Why do I enjoy these storms? Well, I guess the most obvious reason is that I am left feeling very alive. The storms pull me out of my head, pull into the world where I can feel and connect with that world. When storms arrive and my first reaction is positive, I know that I have been too withdrawn and dissociated. The outer storms challenge me to look inwards and uncover the blockages that get in the way of connection. Storms in dreams do much the same.
I can also tell the difference in my inner state when a storm in the outer world doesn’t make me feel more alive. Storms generally become more of an obstacle that seems to want to force me to slow down in the outer world, force me to acknowledge the inner world. I can tell the difference through my responses.
Looking back at the photo, I noticed that the tree is showing blossoms, the promise of fruit. Would the storm kill these promises and force the tree to wait for another year before producing fruit? More often that not, this is the case if the blossoms freeze. The lost potential fruit is not a permanent response, it is simply a fact delayed. And like the fruit tree, I must accept setbacks knowing that new awareness will come. For now, I am not ready to become more conscious of self. The container must be ready to hold the fruit.
I went out yesterday morning into my back yard with the camera and found a few photos that will make there way here. There is so much that nature has to show us and to teach us if we would just listen. This photo is of a young lilac bush that I transplanted last year alongside a new fence that my son and I put up to replace one that was rotting and falling down. The leaves are trying hard to burst out into life.
I used the macro setting for this photo. I hope to get more practice with this feature on my camera as it allows me to “see” the world in a different way. It’s interesting how things appear that before seemed to be hidden from me.
During a discussion about events in China last night with one of my readers here, Deborah, who is a teacher in China, Deborah gave me a small poem by Anaïs Nin. At that time she didn’t know that I had chosen this photo for today’s blog post. The poem seems to be a perfect match. Thanks, Deborah.
And then the day came,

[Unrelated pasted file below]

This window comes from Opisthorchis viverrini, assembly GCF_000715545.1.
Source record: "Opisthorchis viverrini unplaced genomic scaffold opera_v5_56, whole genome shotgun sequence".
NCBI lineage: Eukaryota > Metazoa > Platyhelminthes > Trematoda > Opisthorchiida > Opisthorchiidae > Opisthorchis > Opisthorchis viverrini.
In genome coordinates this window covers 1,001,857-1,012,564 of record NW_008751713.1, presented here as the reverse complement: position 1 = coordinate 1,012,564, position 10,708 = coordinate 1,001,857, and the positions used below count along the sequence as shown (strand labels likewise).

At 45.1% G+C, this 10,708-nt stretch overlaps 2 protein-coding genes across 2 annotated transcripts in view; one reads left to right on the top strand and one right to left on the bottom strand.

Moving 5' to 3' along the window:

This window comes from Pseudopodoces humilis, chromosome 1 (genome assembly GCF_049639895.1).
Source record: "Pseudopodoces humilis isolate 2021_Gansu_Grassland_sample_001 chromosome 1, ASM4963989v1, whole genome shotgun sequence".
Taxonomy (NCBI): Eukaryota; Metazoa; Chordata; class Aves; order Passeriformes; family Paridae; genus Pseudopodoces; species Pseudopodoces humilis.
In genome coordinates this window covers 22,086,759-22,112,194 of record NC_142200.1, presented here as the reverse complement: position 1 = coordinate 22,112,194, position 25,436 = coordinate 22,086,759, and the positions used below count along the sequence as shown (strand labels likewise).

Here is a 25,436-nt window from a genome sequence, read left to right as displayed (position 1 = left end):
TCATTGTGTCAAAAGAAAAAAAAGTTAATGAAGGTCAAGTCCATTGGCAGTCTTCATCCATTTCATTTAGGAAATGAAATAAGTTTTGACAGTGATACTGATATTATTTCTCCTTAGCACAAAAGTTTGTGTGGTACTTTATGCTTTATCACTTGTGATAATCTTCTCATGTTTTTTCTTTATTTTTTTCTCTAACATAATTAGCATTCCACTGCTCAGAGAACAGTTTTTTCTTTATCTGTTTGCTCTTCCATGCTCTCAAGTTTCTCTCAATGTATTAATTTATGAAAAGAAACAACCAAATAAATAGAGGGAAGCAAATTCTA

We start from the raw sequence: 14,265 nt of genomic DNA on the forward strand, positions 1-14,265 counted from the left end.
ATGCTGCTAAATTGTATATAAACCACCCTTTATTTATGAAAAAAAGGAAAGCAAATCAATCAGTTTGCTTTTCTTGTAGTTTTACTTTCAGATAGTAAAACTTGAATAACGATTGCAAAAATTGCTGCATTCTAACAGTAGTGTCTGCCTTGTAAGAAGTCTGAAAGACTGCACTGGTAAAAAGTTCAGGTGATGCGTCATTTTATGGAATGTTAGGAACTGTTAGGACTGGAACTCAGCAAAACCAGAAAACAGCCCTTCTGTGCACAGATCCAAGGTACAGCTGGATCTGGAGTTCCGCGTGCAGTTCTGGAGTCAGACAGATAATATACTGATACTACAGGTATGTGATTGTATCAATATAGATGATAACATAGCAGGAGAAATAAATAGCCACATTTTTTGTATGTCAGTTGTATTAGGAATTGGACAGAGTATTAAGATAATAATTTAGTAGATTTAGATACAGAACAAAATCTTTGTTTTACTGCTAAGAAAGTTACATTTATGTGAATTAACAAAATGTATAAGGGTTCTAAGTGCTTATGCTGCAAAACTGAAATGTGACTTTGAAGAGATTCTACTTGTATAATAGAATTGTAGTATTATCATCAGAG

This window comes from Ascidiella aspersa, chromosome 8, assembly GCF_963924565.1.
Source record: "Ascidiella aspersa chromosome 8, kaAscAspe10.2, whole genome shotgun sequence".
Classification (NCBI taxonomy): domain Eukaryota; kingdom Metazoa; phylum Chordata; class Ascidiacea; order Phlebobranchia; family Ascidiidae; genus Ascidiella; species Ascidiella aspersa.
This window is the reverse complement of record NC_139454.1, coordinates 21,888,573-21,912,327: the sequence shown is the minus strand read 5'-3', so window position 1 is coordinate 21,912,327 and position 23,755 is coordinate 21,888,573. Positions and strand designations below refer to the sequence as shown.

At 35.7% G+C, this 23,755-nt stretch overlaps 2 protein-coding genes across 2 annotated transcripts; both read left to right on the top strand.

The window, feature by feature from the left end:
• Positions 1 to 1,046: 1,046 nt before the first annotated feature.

when the risk
to remain tight
in a bud
was more painful
than the risk
Since it is spring, there are signs all over the place of new life making an appearance. For me it is interesting that this new life shows up on both young and old plants. Some old trees seem to be slower at showing these new leaves, and some like the old apple tree in my yard hurry to be the first with new leaves and then with blossoms.
When I think on how I am changing and how opportunities arise where none seem to have existed before, I begin to realise that these opportunities are always there. Sometimes one isn’t ready to notice them, or ready to risk taking advantage of these opportunities. I know that I am often faced with dilemmas that beg for an answer, an answer that I don’t seem to have. CG Jung tells me to hold on to the tension and not rush to choose between what appears to be two opposing options. If I hold the tension long enough, a third option will appear. This new option is just that, an option. If one is uncomfortable with breaking into new territory the new option will quickly be rejected and one falls back on old habits, usually one that is based on what “others” expect from us.
Choosing to risk the new option, one places all at risk. Everything changes. This is the path of individuation, that journey of “self” discovery, the journey of consciousness growing out of darkness.
Just one small comment about the photo, it was edited using Adobe Photoshop Elements. The photo was created first with no idea on how it would be used or even if it would be used. Then, in my second attempt at a post for the Rubedo phase, I came to realise that a photo of a bird, or a scene, or an artifact could not evoke what I wanted for this post. The original photo taken during a moment of doubt and internal conflict was the closest I could come. It was only after risking the choice of the photo that I then tweaked onto the idea of “reddening” the photo, that I saw that it belonged. Will the photo offend? Likely. There is a chance that I will lose a number of readers here. However, that risk must be taken. It isn’t about appeasing the collective, it is about honouring the self in the hope that in being transparent, more is gained than lost.